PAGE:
In this College Chronicle blog and the next few blogs, we will be discussing agent disclosures when selling from all aspects. As agents, you should have a pretty clear understanding about the disclosures that get made on behalf of the vendor when advertising their property – what we all refer to as “material fact” – for example, has it been the scene of a violent crime? Recent fire or flood or perhaps listed on the loose fill asbestos register?
We ask the vendor the questions to ensure that potential buyers are aware of what they may be purchasing. However, many agents forget that there are disclosures that they may need to make about our own involvement in the selling and purchasing of property.
Section 50 of the Property and Stock Agents Act 2002 states that if you as the agent have an interest in a property that is being sold by you or your agency, there are disclosures that have to be made:
50 Advertisements to include information about licensee
(2) A licensee who has a relevant interest in the sale of real or personal property must not in the course of carrying on business as an agent on the sale publish or cause to be published an advertisement relating to or in connection with the proposed sale of the property unless the relevant interest is disclosed in the advertisement.
(3) A licensee has a “relevant interest” in the sale of real or personal property if:
(a) the licensee has an interest in the property as an owner of the property, or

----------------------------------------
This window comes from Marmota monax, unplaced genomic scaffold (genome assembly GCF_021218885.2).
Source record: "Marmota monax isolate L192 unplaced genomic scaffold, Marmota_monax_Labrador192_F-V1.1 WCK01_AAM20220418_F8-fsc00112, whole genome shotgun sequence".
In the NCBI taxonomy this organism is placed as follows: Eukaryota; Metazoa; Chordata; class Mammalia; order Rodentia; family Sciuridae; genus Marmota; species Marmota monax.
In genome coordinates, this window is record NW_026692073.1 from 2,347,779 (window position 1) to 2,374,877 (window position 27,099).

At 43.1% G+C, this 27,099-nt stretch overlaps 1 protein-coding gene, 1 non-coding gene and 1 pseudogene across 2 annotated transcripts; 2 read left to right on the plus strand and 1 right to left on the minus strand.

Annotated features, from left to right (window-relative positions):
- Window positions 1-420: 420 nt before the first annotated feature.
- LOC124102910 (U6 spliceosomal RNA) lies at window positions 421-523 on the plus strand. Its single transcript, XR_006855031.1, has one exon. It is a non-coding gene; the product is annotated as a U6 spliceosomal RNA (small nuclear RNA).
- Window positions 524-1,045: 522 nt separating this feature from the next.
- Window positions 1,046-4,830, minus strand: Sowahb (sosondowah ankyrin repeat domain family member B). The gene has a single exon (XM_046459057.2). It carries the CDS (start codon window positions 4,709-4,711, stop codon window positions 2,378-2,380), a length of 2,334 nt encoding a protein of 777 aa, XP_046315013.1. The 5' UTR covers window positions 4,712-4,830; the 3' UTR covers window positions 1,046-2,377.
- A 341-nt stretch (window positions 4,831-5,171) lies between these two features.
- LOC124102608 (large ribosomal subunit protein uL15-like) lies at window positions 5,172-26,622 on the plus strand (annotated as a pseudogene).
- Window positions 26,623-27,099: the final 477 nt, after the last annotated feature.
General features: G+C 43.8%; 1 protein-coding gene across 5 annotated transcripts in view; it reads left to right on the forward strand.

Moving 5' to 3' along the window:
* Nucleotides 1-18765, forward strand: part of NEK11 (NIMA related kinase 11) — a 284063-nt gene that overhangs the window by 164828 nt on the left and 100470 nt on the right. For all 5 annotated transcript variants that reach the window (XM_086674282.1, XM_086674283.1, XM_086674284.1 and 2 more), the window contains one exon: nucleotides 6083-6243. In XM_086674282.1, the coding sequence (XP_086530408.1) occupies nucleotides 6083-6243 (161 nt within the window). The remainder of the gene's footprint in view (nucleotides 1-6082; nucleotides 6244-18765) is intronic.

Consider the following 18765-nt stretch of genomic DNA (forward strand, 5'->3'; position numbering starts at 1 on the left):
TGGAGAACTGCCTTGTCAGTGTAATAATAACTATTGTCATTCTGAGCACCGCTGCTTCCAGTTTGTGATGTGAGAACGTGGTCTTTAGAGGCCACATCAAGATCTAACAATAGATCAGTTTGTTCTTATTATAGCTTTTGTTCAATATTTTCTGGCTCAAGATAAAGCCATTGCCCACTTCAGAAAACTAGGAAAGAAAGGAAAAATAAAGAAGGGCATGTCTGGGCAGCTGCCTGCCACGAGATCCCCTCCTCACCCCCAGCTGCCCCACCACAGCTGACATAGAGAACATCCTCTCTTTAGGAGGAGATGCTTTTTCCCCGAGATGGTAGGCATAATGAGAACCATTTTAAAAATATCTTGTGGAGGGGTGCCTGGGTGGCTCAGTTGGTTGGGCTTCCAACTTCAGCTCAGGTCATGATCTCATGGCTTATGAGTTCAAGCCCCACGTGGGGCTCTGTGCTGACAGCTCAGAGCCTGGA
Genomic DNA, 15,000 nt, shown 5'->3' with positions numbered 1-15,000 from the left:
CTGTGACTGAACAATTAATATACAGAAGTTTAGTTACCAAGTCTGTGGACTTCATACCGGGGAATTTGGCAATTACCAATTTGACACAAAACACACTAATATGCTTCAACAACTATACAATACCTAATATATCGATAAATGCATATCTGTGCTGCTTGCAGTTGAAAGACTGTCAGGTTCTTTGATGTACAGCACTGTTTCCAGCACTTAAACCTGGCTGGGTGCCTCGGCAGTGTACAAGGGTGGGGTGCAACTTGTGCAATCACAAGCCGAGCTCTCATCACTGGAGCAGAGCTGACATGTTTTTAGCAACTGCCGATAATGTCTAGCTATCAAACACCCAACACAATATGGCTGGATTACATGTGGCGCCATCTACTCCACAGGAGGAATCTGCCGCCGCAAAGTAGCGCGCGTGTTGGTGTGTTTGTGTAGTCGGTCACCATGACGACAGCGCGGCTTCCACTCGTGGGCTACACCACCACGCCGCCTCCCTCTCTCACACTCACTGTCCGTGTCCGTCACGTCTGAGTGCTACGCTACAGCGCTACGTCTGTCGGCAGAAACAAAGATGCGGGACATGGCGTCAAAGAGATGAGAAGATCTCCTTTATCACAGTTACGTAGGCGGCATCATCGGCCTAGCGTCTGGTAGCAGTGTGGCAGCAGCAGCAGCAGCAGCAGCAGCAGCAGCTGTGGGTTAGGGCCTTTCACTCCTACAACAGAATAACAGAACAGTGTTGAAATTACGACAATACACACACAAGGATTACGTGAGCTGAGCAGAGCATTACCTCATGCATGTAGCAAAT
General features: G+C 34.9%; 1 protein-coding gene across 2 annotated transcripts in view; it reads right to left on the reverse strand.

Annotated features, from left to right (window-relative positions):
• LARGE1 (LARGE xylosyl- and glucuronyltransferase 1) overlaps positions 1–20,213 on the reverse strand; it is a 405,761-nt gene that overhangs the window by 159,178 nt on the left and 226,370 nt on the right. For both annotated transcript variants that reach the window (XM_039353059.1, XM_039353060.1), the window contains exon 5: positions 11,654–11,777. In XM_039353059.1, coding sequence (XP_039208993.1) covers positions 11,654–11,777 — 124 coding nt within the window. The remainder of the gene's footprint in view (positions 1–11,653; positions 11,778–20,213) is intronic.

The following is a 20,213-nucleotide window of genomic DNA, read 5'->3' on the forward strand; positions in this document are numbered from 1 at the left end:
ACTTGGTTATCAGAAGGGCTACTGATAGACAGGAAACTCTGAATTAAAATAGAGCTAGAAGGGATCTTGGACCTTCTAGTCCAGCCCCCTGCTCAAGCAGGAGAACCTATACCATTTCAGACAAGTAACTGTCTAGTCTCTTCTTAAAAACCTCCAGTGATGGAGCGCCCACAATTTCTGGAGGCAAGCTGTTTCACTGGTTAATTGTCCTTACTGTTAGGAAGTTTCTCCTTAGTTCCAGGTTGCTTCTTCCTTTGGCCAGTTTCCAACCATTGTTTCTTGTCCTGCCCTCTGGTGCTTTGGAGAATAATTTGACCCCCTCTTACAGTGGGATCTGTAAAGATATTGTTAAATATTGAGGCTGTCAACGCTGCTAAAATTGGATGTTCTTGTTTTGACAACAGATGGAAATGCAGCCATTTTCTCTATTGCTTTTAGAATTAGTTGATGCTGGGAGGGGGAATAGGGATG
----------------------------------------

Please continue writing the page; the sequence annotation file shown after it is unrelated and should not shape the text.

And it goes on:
(b) the licensee is a corporation and a director of the corporation is an owner of the property, or
(c) the licensee is a director of a corporation and the corporation is an owner of the property.
Whilst the definitions within the Act detailed above are quite clear, what is not necessarily clear is what constitutes advertising in this regard and how should the agent disclose.
It is not uncommon for an agent to have the words “Agent’s Interest” or “Agent’s Interest Disclosed” in the online or newspaper advertising and this is quite acceptable.
The question is should the disclosure be placed anywhere else? YES it should definitely be a disclosure within the Contract for the Sale and Purchase of Land and on any other form of marketing used by the agency, including but not limited to any brochures, floorplans, Facebook or Instagram and website advertisements.
This part of the legislation, like many sections before and after it, is all about ensuring that the consumer is protected and that there is transparency within the sales process. Should you not make the disclosure, are investigated and found to have failed to make that disclosure, the potential fine can reach 100 penalty units which equates to $11,000. Much simpler to disclose I think.